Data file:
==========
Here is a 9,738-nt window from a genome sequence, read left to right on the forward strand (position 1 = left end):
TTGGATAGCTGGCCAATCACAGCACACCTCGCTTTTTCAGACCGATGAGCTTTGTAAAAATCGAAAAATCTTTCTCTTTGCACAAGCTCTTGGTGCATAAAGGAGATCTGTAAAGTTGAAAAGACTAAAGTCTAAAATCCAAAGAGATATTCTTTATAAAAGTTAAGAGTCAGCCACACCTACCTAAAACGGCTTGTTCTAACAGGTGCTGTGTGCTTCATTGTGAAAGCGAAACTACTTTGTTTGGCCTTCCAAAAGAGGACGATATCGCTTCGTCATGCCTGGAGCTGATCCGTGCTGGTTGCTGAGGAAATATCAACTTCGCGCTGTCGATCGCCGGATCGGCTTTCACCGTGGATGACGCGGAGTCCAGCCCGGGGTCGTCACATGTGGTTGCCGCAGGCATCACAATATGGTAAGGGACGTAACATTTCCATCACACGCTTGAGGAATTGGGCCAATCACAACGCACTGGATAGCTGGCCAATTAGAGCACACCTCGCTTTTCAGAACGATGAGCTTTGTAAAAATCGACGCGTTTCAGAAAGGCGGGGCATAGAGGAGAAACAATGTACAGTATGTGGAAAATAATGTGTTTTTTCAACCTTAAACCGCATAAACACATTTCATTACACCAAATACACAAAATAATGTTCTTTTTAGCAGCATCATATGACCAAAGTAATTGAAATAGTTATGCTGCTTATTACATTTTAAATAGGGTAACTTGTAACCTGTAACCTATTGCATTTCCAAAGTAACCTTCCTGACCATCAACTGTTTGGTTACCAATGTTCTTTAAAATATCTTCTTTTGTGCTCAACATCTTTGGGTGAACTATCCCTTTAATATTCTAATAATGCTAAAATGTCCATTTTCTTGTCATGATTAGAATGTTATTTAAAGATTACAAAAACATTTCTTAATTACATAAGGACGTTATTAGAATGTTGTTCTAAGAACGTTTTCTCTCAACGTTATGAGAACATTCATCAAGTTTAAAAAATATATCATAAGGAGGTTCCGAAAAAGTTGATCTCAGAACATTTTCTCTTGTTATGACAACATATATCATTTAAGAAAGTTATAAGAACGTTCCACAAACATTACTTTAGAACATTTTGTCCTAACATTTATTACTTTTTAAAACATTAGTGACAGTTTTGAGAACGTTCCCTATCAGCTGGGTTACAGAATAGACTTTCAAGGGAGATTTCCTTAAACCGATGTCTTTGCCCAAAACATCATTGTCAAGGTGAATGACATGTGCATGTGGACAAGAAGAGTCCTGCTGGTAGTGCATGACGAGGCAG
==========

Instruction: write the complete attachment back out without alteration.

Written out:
Here is a 9,738-nt window from a genome sequence, read left to right on the forward strand (position 1 = left end):
TTGGATAGCTGGCCAATCACAGCACACCTCGCTTTTTCAGACCGATGAGCTTTGTAAAAATCGAAAAATCTTTCTCTTTGCACAAGCTCTTGGTGCATAAAGGAGATCTGTAAAGTTGAAAAGACTAAAGTCTAAAATCCAAAGAGATATTCTTTATAAAAGTTAAGAGTCAGCCACACCTACCTAAAACGGCTTGTTCTAACAGGTGCTGTGTGCTTCATTGTGAAAGCGAAACTACTTTGTTTGGCCTTCCAAAAGAGGACGATATCGCTTCGTCATGCCTGGAGCTGATCCGTGCTGGTTGCTGAGGAAATATCAACTTCGCGCTGTCGATCGCCGGATCGGCTTTCACCGTGGATGACGCGGAGTCCAGCCCGGGGTCGTCACATGTGGTTGCCGCAGGCATCACAATATGGTAAGGGACGTAACATTTCCATCACACGCTTGAGGAATTGGGCCAATCACAACGCACTGGATAGCTGGCCAATTAGAGCACACCTCGCTTTTCAGAACGATGAGCTTTGTAAAAATCGACGCGTTTCAGAAAGGCGGGGCATAGAGGAGAAACAATGTACAGTATGTGGAAAATAATGTGTTTTTTCAACCTTAAACCGCATAAACACATTTCATTACACCAAATACACAAAATAATGTTCTTTTTAGCAGCATCATATGACCAAAGTAATTGAAATAGTTATGCTGCTTATTACATTTTAAATAGGGTAACTTGTAACCTGTAACCTATTGCATTTCCAAAGTAACCTTCCTGACCATCAACTGTTTGGTTACCAATGTTCTTTAAAATATCTTCTTTTGTGCTCAACATCTTTGGGTGAACTATCCCTTTAATATTCTAATAATGCTAAAATGTCCATTTTCTTGTCATGATTAGAATGTTATTTAAAGATTACAAAAACATTTCTTAATTACATAAGGACGTTATTAGAATGTTGTTCTAAGAACGTTTTCTCTCAACGTTATGAGAACATTCATCAAGTTTAAAAAATATATCATAAGGAGGTTCCGAAAAAGTTGATCTCAGAACATTTTCTCTTGTTATGACAACATATATCATTTAAGAAAGTTATAAGAACGTTCCACAAACATTACTTTAGAACATTTTGTCCTAACATTTATTACTTTTTAAAACATTAGTGACAGTTTTGAGAACGTTCCCTATCAGCTGGGTTACAGAATAGACTTTCAAGGGAGATTTCCTTAAACCGATGTCTTTGCCCAAAACATCATTGTCAAGGTGAATGACATGTGCATGTGGACAAGAAGAGTCCTGCTGGTAGTGCATGACGAGGCAG